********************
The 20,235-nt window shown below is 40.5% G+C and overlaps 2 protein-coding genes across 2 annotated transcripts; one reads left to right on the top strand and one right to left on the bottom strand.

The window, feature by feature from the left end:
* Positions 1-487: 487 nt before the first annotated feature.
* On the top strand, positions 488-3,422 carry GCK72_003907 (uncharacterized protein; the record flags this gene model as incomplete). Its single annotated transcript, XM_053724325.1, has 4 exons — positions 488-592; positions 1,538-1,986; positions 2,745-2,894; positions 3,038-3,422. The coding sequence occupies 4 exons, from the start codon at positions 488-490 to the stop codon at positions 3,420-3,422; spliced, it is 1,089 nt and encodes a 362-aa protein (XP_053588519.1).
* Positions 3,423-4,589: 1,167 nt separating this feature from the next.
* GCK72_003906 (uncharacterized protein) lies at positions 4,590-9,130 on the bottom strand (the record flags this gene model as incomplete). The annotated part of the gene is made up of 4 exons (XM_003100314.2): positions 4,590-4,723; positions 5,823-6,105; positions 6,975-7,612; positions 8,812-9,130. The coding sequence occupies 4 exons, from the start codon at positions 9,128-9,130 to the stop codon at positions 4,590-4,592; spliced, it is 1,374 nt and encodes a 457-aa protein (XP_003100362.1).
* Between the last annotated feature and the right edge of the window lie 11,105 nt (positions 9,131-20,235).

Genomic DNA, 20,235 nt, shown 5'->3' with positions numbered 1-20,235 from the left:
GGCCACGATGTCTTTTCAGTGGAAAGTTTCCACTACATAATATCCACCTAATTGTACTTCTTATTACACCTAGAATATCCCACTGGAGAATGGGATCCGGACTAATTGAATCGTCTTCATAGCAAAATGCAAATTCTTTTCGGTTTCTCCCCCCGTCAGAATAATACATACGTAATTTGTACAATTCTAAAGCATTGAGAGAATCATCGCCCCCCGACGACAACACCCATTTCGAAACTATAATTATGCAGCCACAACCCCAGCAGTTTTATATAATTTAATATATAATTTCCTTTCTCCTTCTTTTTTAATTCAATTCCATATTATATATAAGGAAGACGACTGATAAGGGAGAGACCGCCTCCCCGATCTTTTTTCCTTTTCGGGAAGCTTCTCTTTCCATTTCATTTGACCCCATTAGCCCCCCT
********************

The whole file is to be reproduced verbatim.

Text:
The 20,235-nt window shown below is 40.5% G+C and overlaps 2 protein-coding genes across 2 annotated transcripts; one reads left to right on the top strand and one right to left on the bottom strand.

The window, feature by feature from the left end:
* Positions 1-487: 487 nt before the first annotated feature.
* On the top strand, positions 488-3,422 carry GCK72_003907 (uncharacterized protein; the record flags this gene model as incomplete). Its single annotated transcript, XM_053724325.1, has 4 exons — positions 488-592; positions 1,538-1,986; positions 2,745-2,894; positions 3,038-3,422. The coding sequence occupies 4 exons, from the start codon at positions 488-490 to the stop codon at positions 3,420-3,422; spliced, it is 1,089 nt and encodes a 362-aa protein (XP_053588519.1).
* Positions 3,423-4,589: 1,167 nt separating this feature from the next.
* GCK72_003906 (uncharacterized protein) lies at positions 4,590-9,130 on the bottom strand (the record flags this gene model as incomplete). The annotated part of the gene is made up of 4 exons (XM_003100314.2): positions 4,590-4,723; positions 5,823-6,105; positions 6,975-7,612; positions 8,812-9,130. The coding sequence occupies 4 exons, from the start codon at positions 9,128-9,130 to the stop codon at positions 4,590-4,592; spliced, it is 1,374 nt and encodes a 457-aa protein (XP_003100362.1).
* Between the last annotated feature and the right edge of the window lie 11,105 nt (positions 9,131-20,235).

Genomic DNA, 20,235 nt, shown 5'->3' with positions numbered 1-20,235 from the left:
GGCCACGATGTCTTTTCAGTGGAAAGTTTCCACTACATAATATCCACCTAATTGTACTTCTTATTACACCTAGAATATCCCACTGGAGAATGGGATCCGGACTAATTGAATCGTCTTCATAGCAAAATGCAAATTCTTTTCGGTTTCTCCCCCCGTCAGAATAATACATACGTAATTTGTACAATTCTAAAGCATTGAGAGAATCATCGCCCCCCGACGACAACACCCATTTCGAAACTATAATTATGCAGCCACAACCCCAGCAGTTTTATATAATTTAATATATAATTTCCTTTCTCCTTCTTTTTTAATTCAATTCCATATTATATATAAGGAAGACGACTGATAAGGGAGAGACCGCCTCCCCGATCTTTTTTCCTTTTCGGGAAGCTTCTCTTTCCATTTCATTTGACCCCATTAGCCCCCCT